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Understanding Phobias
Phobias are a focused fear or anxiety of a specific object or situation that spikes immediate anxiety and is often avoided either directly or indirectly. Common phobias are fear of heights, flying, certain animals, needles, and throwing up. The feared objects or situations are either avoided or faced with intense fear or anxiety.
Other Symptoms of a Specific Phobia:

Preoccupation with the triggering stimulus

Using safety-behaviors

Anticipatory anxiety

Avoiding encountering the triggering stimulus

Experiencing physical sensations like palpitations, difficulty breathing, shaking, falling faint and others

Difficulty functioning and concentrating

Feeling overwhelmed or out of control

Evidence-Based Treatment for Phobias

Those with phobias often realize their fear is irrational, but the anxiety is still overwhelming and can provoke avoidance behaviors that disrupt daily routines, work, travel, and relationships.

While the exact causes differ, phobias often develop due to a combination of genetic tendencies, learned experiences or trauma, and attempts to avoid the object/situation. With proper treatment, even longstanding phobias can be overcome. At our practice, we offer specialized phobia treatment using therapeutically proven techniques to gradually reduce fear and avoidance, such as:

Acceptance and Commitment Therapy (ACT)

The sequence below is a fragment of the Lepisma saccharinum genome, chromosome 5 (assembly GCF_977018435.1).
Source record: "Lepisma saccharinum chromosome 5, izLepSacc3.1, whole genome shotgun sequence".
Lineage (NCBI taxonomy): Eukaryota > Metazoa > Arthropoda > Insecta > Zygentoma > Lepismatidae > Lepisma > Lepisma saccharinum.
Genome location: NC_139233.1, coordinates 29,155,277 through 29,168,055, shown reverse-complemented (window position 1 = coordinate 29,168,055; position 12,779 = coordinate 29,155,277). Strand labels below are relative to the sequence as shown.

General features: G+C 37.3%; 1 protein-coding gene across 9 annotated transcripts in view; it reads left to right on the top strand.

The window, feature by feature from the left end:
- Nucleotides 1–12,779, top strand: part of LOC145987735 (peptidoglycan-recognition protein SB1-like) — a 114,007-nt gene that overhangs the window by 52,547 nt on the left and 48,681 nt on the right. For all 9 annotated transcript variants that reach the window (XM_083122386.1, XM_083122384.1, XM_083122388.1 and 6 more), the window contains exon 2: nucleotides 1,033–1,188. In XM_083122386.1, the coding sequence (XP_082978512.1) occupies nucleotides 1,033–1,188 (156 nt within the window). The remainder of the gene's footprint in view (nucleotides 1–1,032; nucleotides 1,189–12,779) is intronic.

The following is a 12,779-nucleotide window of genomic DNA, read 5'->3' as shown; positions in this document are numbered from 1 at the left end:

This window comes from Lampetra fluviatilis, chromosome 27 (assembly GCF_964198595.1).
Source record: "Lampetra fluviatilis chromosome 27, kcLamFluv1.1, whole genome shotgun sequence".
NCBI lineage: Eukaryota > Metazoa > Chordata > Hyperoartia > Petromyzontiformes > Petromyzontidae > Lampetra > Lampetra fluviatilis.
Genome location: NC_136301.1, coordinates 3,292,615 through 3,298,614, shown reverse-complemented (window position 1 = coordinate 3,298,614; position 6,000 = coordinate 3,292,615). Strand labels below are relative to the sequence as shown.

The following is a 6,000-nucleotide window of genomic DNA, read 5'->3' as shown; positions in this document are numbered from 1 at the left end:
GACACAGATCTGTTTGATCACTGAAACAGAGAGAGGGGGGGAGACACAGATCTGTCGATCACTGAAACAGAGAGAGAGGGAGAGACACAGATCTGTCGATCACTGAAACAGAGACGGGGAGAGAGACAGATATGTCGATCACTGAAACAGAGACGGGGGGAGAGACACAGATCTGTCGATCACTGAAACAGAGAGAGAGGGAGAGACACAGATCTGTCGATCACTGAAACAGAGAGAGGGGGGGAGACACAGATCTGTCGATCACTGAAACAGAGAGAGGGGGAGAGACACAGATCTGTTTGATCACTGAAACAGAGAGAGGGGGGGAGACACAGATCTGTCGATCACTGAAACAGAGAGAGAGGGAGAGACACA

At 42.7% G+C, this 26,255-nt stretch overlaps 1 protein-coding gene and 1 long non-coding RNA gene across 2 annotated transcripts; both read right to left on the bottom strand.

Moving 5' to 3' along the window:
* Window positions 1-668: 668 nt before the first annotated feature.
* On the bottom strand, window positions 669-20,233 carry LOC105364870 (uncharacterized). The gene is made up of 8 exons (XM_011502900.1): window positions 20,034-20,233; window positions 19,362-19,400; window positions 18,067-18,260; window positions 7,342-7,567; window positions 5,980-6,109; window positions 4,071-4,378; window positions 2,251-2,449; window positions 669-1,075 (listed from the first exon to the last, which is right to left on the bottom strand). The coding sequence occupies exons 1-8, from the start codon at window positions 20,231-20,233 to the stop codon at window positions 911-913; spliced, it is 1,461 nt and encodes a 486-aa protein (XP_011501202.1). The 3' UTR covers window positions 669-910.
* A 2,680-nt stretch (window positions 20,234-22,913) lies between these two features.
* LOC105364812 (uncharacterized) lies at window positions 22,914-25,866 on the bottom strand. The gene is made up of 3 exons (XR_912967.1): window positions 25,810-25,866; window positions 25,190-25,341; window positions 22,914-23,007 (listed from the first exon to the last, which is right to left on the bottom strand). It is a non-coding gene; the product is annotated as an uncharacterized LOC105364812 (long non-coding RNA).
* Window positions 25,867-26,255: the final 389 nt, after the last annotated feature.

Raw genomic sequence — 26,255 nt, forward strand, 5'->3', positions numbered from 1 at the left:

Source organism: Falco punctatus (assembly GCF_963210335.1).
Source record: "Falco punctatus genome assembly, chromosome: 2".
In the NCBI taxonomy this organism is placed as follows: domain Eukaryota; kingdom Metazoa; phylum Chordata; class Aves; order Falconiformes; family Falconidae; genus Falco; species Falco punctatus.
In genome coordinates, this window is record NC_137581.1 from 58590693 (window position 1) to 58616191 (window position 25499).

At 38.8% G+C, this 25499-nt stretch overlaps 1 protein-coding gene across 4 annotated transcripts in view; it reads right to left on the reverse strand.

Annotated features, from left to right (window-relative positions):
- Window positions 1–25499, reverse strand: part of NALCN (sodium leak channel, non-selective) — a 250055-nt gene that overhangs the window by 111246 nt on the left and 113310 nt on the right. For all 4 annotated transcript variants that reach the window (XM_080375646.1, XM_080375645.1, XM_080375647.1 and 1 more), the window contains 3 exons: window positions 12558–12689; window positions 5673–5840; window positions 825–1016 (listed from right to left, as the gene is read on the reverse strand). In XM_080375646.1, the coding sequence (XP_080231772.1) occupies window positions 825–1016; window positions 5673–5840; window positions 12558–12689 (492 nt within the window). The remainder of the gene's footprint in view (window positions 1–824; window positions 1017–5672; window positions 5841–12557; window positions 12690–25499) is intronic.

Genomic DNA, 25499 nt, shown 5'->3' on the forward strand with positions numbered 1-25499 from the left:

Acceptance and Commitment Therapy (ACT) focuses on cultivating psychological flexibility. ACT helps individuals develop a different relationship with difficult thoughts and make room for unpleasant feelings, and learn new ways to interact with them while making values-based choices in life.

Exposure Therapy

Through systematic, gradual exposure to the feared stimulus in a controlled setting, individuals will learn how to interact with their inner experiences and find new ways to cope with uncertainties. The goal is to help individuals live a fulfilling, values-based life while embracing uncertainty.

Mindfulness Practices

Practicing mindfulness can help individuals develop a different relationship with their mind and learn how to observe their thoughts, feelings, and physical sensations without getting caught up in ideas and opinions. Being mindful means observing our inner experience non-judgmentally while staying present with what we have chosen to focus on.

Cognitive Behavioral Therapy (CBT)

CBT assists individuals with specific phobia identify and challenge catastrophic beliefs about danger and recognize automatic thoughts regarding their ability to cope with anxiety. Behavioral interventions such as graded exposure and eliminating avoidance, escape, and safety behaviors are part of the treatment process.

"I highly recommend Kulliki. As a therapist and a mother, she is empathetic and warm, which helped me connect right away with her and share my story. When we met her, I had unresolved anger and grief at becoming a mother and losing my independence that were impacting my relationship with my husband. Kulliki helped me express these emotions while realizing I was judging myself too harshly and provided me with tools and strategies for the times when I felt falling down in a rabbit's hole of self-judgement. I was able to reconnect with my husband and regained confidence and acceptance as a woman, a mom and a professional."


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